Sex. Murder. Mystery. (True Crime box set)
FOR A PLACE WITHOUT AN OCEAN, THERE IS nowhere in the world more lovely than landlocked Colorado. Mountains of unbelievable mass spray upward from spruce-covered foothills with exhilarating force. Stands of birch and aspen shimmer; their leaves moving like silver schools of fish. Snow clings to the tops of the highest peaks throughout the warmth of summer. Rocky Mountain high. John Denver. Coors Beer. The Broncos. Rugged. West. Unspoiled.
Folks who live in Colorado know all of that. Old-timers and newcomers alike know that theirs is the state that holds truest and firmest to the call of the Old West. Colorado is western without the trendy goofiness of California; the granola zealotry of Oregon; the drippy weather of sodden Washington.
And forget Utah, Coloradans opine. Utah, they know, is its own planet.
While those who ran other state tourism boards tell postcard printers to “punch up the color,” no such effort is needed for the images of the Rocky Mountain State. Skies are sapphire, rich and deep. Look to the heavens day or night and feel a sense of falling up. Foaming rivers hastily ran through chiseled chasms like Christo-inspired aquamarine ribbons stretched from boulder to boulder, canyon wall to canyon wail.
Colorado is the place where the great prairies are stopped by the Rockies. Denver, the state’s largest urban center, is bunched against the mountains. Like Denver, most of the state’s major cities—from Ft. Collins in the north, south to
Colorado Springs, Pueblo and Trinidad, the smallest of the big four—are strung along north-south Interstate 25.
Yet, as is true of any place, after the passage of time the splendor can fade in the eye of the beholder. Mountains can be an encumbrance that forces additional hours from Point A to Point B. Raging rivers overflow in the blink of an eye during lickety-split spring melts. And the trees? They are no longer things of beauty, but disparaged because of a sudden drop in lumber prices. Excitement wanes. Interest falls. Time to move on.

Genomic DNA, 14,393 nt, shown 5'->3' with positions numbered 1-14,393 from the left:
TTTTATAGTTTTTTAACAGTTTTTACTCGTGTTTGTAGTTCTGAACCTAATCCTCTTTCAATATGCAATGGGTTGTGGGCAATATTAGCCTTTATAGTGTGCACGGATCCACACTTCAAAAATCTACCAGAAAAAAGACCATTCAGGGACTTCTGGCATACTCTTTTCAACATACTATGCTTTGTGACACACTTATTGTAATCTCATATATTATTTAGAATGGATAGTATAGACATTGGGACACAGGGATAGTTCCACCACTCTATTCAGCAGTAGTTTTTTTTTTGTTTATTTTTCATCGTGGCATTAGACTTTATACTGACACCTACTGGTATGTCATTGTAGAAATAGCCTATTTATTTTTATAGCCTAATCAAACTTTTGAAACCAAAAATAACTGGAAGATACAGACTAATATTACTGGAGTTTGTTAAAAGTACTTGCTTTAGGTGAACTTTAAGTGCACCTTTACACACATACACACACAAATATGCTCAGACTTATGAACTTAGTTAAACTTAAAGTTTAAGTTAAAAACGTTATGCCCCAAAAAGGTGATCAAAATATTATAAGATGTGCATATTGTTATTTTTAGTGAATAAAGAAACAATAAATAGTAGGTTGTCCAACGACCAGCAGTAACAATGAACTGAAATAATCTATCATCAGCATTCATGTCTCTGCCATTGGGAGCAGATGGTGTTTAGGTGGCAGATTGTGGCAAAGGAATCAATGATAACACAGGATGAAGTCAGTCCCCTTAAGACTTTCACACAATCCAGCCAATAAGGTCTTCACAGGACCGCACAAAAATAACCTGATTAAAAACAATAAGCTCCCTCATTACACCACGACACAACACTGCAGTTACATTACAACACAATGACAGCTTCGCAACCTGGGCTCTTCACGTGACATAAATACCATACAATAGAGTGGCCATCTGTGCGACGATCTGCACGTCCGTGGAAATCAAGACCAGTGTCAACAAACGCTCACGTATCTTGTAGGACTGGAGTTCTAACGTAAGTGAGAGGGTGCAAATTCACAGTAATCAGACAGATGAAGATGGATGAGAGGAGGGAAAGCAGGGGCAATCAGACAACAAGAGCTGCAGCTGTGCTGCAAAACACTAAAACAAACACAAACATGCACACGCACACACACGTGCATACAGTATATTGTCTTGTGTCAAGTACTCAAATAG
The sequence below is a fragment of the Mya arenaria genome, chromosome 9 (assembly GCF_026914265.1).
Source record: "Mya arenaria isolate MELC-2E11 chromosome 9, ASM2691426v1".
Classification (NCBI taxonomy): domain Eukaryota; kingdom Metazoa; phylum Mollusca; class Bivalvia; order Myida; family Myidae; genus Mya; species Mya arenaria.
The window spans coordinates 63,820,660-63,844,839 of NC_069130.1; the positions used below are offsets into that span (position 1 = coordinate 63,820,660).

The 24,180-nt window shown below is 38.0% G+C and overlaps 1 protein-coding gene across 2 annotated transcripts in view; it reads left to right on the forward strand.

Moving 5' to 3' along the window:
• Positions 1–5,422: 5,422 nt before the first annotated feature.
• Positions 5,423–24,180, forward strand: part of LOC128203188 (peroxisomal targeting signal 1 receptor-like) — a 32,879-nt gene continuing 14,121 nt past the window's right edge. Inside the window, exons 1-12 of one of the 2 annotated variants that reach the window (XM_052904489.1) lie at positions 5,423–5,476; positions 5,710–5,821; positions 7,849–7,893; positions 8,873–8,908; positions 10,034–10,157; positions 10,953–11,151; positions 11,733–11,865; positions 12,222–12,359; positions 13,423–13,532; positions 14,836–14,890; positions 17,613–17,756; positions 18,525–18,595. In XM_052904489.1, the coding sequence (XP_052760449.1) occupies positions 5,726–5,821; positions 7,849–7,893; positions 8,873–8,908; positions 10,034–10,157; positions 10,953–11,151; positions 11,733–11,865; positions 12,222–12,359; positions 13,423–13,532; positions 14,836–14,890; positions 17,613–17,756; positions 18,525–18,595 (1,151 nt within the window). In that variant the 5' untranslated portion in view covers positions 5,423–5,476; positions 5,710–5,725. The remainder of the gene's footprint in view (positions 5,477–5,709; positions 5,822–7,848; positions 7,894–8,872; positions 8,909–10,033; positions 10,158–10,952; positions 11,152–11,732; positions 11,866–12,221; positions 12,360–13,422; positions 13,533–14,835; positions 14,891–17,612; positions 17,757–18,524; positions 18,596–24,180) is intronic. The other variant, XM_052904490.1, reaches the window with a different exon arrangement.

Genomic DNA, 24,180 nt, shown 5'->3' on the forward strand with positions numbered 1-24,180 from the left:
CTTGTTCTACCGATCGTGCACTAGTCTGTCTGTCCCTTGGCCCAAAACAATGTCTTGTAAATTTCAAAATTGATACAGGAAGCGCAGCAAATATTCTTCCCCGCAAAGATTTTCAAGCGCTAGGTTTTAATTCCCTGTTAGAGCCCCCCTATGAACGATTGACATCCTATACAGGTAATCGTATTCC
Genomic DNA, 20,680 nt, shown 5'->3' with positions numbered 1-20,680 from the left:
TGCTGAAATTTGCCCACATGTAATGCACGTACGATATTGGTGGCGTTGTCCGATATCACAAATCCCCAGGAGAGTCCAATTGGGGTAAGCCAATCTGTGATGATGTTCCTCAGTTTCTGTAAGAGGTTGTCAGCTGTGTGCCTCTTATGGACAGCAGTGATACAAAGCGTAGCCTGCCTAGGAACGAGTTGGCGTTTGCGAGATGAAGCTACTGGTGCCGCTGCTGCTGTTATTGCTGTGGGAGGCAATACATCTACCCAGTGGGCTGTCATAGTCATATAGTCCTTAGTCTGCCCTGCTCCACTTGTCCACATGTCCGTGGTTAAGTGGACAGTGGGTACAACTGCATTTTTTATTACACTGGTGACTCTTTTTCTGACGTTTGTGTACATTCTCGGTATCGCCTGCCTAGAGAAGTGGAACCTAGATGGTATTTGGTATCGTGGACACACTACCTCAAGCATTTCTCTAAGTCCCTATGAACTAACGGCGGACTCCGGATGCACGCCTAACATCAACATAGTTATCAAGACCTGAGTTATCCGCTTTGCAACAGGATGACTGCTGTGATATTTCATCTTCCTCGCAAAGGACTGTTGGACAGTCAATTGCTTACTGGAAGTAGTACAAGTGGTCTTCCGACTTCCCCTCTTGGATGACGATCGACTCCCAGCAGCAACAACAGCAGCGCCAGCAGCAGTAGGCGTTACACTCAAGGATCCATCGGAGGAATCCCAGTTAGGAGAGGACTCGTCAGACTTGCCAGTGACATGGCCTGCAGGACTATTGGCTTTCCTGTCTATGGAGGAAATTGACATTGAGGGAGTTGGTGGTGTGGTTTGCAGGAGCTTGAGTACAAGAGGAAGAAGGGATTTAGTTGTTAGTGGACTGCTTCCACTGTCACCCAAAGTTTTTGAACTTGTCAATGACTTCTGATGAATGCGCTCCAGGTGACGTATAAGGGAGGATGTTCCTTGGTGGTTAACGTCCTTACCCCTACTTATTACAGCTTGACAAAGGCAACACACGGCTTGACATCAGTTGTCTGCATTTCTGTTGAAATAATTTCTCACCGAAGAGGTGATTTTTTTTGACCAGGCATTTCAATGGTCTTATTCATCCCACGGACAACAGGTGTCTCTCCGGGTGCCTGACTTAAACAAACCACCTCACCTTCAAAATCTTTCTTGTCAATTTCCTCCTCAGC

Love can be like that, too.
The man poking through the stinking, smoldering remnants of the living area of the house at 12370 Columbine Court had seen his share of such scenes. Thornton, Colorado, police criminalist Bob Lloyd had personally handled more than 1,000 death investigations. All but what could be counted on two hands had taken place in Detroit.
Detroit. The name no longer brought residual feelings of goodwill and recognition. No more did Detroit conjure the sounds of Motown to reverberate in his head or the smell of a new car inspire him to smile. The Detroit of Bob Lloyd’s tenure as an officer there meant only one thing: death.
He kept a black plastic binder of grisly photographs he’d taken over his twenty-year career in the Motor City. He called it his D-book. If it meant “Detroit” or “Death” it didn’t really matter. They were one and the same. Images on the pages revealed dead eyes fixed in lifeless terror, blood-spattered walls and coagulated pools of mahogany… all were the reality of the job that took more than it gave.
The veteran criminalist made up his mind that enough was enough when a twelve-year-old girl was shot in the head a couple of blocks from his supposedly safe neighborhood. Drug violence knows no boundaries. The little girl had been riding her bike down her street when gunfire ripped through the air and killed her. Bob Lloyd’s daughter was the same age, his sons were fourteen and sixteen. The father and husband knew it was time for the cop to move on.
Suburban Denver was safe, clean, friendly. If none too exciting, then he knew he’d have to buckle down and get used to it. At least he would not need to bring two guns to protect himself during a crime-scene investigation. At least he could go to sleep at night without the worry that the lead spray of a drive-by shooting would shatter his daughter’s window and kill her as she slept in her bed. He arrived in the snow-crunched month of February 1986 and the months flew by without a murder. Not several a night nor a handful a week—zip.
“This is the way people are supposed to live,” the 46-year-old told a friend.
It was still dark when Bob Lloyd and the others first arrived on the scene, following reports the home had been burned while the owner was away. Arson, they all suspected. It was a good guess. A cursory examination, even in the black of the early morning hours of November 20, 1988, indicated the fire had been isolated to an area off the garage entry into the house. Firemen with beard-stubbled, smudged faces and wet boots told the investigators that charred “pour” patterns around an open pit in the floorboards indicated an accelerant had more than likely had been used by the arsonist…………………………………..
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